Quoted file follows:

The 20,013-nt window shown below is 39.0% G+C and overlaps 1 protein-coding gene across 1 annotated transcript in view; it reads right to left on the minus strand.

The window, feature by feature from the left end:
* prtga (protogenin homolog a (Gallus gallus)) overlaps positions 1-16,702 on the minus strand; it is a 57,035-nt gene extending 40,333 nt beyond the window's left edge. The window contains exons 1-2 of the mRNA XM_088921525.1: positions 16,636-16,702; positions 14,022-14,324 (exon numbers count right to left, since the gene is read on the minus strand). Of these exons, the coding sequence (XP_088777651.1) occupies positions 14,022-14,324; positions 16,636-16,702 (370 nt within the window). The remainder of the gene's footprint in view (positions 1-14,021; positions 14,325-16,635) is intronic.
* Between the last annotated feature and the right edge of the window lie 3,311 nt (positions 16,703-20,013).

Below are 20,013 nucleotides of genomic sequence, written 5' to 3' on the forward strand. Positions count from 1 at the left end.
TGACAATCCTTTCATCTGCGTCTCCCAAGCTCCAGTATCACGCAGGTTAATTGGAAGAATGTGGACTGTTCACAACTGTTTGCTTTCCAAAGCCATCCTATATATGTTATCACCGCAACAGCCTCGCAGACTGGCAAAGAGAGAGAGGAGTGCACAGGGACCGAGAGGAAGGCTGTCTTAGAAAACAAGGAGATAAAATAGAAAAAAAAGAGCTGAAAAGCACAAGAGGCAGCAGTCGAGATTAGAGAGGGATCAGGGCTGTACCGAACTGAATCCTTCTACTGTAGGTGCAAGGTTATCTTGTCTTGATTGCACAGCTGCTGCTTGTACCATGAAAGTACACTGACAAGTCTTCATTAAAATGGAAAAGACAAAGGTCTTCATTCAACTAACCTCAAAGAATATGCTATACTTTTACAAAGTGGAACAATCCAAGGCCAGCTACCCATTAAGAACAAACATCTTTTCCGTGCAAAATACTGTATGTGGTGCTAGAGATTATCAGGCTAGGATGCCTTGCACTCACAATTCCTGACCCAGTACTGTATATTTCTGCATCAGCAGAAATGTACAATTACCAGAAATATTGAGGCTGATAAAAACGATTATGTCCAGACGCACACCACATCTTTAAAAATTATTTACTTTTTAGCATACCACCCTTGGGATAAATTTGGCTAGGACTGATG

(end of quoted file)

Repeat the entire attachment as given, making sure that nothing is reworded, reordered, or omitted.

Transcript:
The 20,013-nt window shown below is 39.0% G+C and overlaps 1 protein-coding gene across 1 annotated transcript in view; it reads right to left on the minus strand.

The window, feature by feature from the left end:
* prtga (protogenin homolog a (Gallus gallus)) overlaps positions 1-16,702 on the minus strand; it is a 57,035-nt gene extending 40,333 nt beyond the window's left edge. The window contains exons 1-2 of the mRNA XM_088921525.1: positions 16,636-16,702; positions 14,022-14,324 (exon numbers count right to left, since the gene is read on the minus strand). Of these exons, the coding sequence (XP_088777651.1) occupies positions 14,022-14,324; positions 16,636-16,702 (370 nt within the window). The remainder of the gene's footprint in view (positions 1-14,021; positions 14,325-16,635) is intronic.
* Between the last annotated feature and the right edge of the window lie 3,311 nt (positions 16,703-20,013).

Below are 20,013 nucleotides of genomic sequence, written 5' to 3' on the forward strand. Positions count from 1 at the left end.
TGACAATCCTTTCATCTGCGTCTCCCAAGCTCCAGTATCACGCAGGTTAATTGGAAGAATGTGGACTGTTCACAACTGTTTGCTTTCCAAAGCCATCCTATATATGTTATCACCGCAACAGCCTCGCAGACTGGCAAAGAGAGAGAGGAGTGCACAGGGACCGAGAGGAAGGCTGTCTTAGAAAACAAGGAGATAAAATAGAAAAAAAAGAGCTGAAAAGCACAAGAGGCAGCAGTCGAGATTAGAGAGGGATCAGGGCTGTACCGAACTGAATCCTTCTACTGTAGGTGCAAGGTTATCTTGTCTTGATTGCACAGCTGCTGCTTGTACCATGAAAGTACACTGACAAGTCTTCATTAAAATGGAAAAGACAAAGGTCTTCATTCAACTAACCTCAAAGAATATGCTATACTTTTACAAAGTGGAACAATCCAAGGCCAGCTACCCATTAAGAACAAACATCTTTTCCGTGCAAAATACTGTATGTGGTGCTAGAGATTATCAGGCTAGGATGCCTTGCACTCACAATTCCTGACCCAGTACTGTATATTTCTGCATCAGCAGAAATGTACAATTACCAGAAATATTGAGGCTGATAAAAACGATTATGTCCAGACGCACACCACATCTTTAAAAATTATTTACTTTTTAGCATACCACCCTTGGGATAAATTTGGCTAGGACTGATG